The Russian Academy of Sciences (RAS) has, for the first time in 22 years, elected itself a new president. Yuri Osipov, who has headed RAS since the collapse of the Soviet Union, has stepped down and yesterday RAS members chose Vladimir Fortov, head of the RAS Joint Institute for High Temperatures (JIHT) in Moscow, to replace him.
A simple majority was required to win the presidency and Fortov got 58% of the votes. It was not the first time that Fortov has run for the RAS presidency—in the previous elections in 2008 he got more than 40% of votes. Fortov was Russia's science minister from 1996 to 1998 and deputy prime minister during the same period. He was also a vice president of RAS from 1996 to 2001.
RAS manages more than 400 institutes and employs nearly 100,000 scientific staff members. It is, however, often criticized for being a secretive club ruled over by powerful academicians. The academy has not fully embraced peer review or competitive funding methods—the patronage of influential scientists still plays an important role. Fortov says that change is necessary in the work of the academy, but he may find that difficult because of his own complicated relationship with the Ministry of Education and Science.
In March, science minister Dmitry Livanov said in an interview with Moscow's most popular radio station Echo of Moscow, that the academy is not viable and is without prospects, after which RAS academicians sent an open telegram to the minister demanding an apology. Livanov apologized but stated that "in general, the system of organization of work of RAS researchers is not modern, efficient, and does not meet world standards." Later that month, Fortov, who was a member of the ministry's Public Council, an advisory body, resigned his position saying that the situation made it impossible for him to work there.
Speaking to the press yesterday, Fortov said that "the academy is ready for change and feels the need for that." The work of the academy, he said, must be "more dynamic, flexible, and sustainable." He particularly stressed the necessity of being open to the media. "We must respond to journalists and, what is more important, to the citizens of Russia, so that they clearly understand what the academy of sciences is and how it works. So that there will be no situation where nonsense, distorted, and obviously untruthful things are said. It is the 21st century now and we must keep abreast of the times."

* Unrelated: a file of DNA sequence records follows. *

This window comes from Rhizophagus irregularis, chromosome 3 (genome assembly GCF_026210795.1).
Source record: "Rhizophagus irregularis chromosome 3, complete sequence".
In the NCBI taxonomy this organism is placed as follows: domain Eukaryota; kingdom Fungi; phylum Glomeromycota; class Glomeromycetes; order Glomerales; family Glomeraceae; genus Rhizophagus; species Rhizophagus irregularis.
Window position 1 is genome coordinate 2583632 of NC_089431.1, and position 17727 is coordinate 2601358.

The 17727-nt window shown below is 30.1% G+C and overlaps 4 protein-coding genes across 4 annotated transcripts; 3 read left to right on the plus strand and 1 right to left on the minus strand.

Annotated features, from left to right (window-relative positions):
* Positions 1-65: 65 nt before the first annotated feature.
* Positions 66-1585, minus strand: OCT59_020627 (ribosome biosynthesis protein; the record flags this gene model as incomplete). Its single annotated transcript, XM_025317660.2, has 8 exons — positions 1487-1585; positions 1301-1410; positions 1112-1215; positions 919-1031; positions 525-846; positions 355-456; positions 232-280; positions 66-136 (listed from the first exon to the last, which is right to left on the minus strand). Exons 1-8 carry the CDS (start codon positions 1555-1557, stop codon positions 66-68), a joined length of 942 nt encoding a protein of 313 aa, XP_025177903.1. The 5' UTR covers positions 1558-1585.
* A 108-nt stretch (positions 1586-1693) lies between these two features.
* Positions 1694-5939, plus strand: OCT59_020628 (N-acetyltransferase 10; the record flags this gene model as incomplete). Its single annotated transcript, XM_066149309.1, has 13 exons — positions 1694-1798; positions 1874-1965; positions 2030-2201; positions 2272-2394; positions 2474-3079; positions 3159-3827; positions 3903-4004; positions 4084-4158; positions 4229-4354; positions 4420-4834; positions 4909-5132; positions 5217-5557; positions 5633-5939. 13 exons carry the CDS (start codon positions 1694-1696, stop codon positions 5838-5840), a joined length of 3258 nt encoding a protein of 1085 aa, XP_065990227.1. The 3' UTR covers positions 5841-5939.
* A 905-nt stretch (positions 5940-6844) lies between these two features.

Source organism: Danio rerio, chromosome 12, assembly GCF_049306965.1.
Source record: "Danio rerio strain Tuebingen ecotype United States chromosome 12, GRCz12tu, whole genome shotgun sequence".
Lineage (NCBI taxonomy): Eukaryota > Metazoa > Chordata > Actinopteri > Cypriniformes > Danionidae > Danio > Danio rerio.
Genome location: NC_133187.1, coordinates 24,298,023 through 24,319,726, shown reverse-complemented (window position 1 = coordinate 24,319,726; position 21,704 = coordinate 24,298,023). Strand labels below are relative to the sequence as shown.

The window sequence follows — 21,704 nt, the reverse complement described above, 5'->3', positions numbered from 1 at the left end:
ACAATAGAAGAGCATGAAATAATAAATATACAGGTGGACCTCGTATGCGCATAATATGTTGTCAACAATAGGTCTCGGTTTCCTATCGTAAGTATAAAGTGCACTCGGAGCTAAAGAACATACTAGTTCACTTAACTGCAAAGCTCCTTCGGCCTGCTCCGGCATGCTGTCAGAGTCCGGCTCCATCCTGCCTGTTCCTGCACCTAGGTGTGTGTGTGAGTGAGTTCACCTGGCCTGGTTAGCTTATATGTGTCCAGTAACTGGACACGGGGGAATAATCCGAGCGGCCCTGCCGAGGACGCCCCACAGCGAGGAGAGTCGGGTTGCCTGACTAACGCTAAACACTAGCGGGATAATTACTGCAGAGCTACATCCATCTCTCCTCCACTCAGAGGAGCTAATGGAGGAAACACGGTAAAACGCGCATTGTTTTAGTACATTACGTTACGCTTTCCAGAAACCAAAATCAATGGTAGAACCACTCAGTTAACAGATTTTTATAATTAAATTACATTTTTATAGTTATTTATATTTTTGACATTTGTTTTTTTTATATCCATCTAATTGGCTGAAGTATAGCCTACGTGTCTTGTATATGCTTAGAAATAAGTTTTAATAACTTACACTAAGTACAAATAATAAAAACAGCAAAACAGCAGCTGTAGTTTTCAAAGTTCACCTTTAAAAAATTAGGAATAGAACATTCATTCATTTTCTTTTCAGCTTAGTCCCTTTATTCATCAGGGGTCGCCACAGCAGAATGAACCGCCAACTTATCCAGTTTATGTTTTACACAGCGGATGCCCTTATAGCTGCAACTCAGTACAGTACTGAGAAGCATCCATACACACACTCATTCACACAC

Fortov had two competitors in the elections, both RAS vice presidents. Jaures Alferov, a 2000 Nobel Prize winner in physics and the head of the RAS St. Petersburg Scientific Center, said in his electoral program that "with a special law, RAS must return to its position as the supreme scientific organization in the country." While Alexandr Nekipelov, an economist who heads the board of directors of the biggest Russian oil company Rosneft, stressed the need for a dialogue between the academy and national authorities.
"Among the three candidates, Fortov had the longest and most progressive program," says Mikhail Gelfand, a bioinformatics professor and a member of the ministry's Public Council. "He has a reputation of being a reformer. For instance, he is widely credited for the relative success of the Russian Foundation for Basic Research [a non-RAS funding body], of which he acted as president. The fact that he was elected at the first ballot and with a solid majority means that the academy members have finally understood that the 'business as usual,' or 'give us more money and then shut up,' approach is not working anymore." Gelfand says that Fortov's program includes key points, such as more openness, increasing the fraction of funds distributed as grants, and term limits. "It remains to be seen, whether he'll have sufficient power and resolve to carry it through," Gelfand says.
A crucial first step will be Fortov's choices to run for vice president positions. Gelfand says that during the election campaign Fortov probably had to seek the support of various powerful factions within the academy, which may restrict his ability to reform RAS and his choice of deputies. "If we see the same well-worn and sometimes thoroughly discredited names, this would severely decrease my cautious optimism," Gelfand says.
*Correction, 4 June:This article incorrectly stated that Fortov got 55% of the votes instead of 58%.